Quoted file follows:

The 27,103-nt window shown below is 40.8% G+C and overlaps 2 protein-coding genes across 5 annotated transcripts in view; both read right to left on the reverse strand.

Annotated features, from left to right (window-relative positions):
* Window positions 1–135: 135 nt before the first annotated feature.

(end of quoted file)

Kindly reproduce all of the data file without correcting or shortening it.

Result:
The 27,103-nt window shown below is 40.8% G+C and overlaps 2 protein-coding genes across 5 annotated transcripts in view; both read right to left on the reverse strand.

Annotated features, from left to right (window-relative positions):
* Window positions 1–135: 135 nt before the first annotated feature.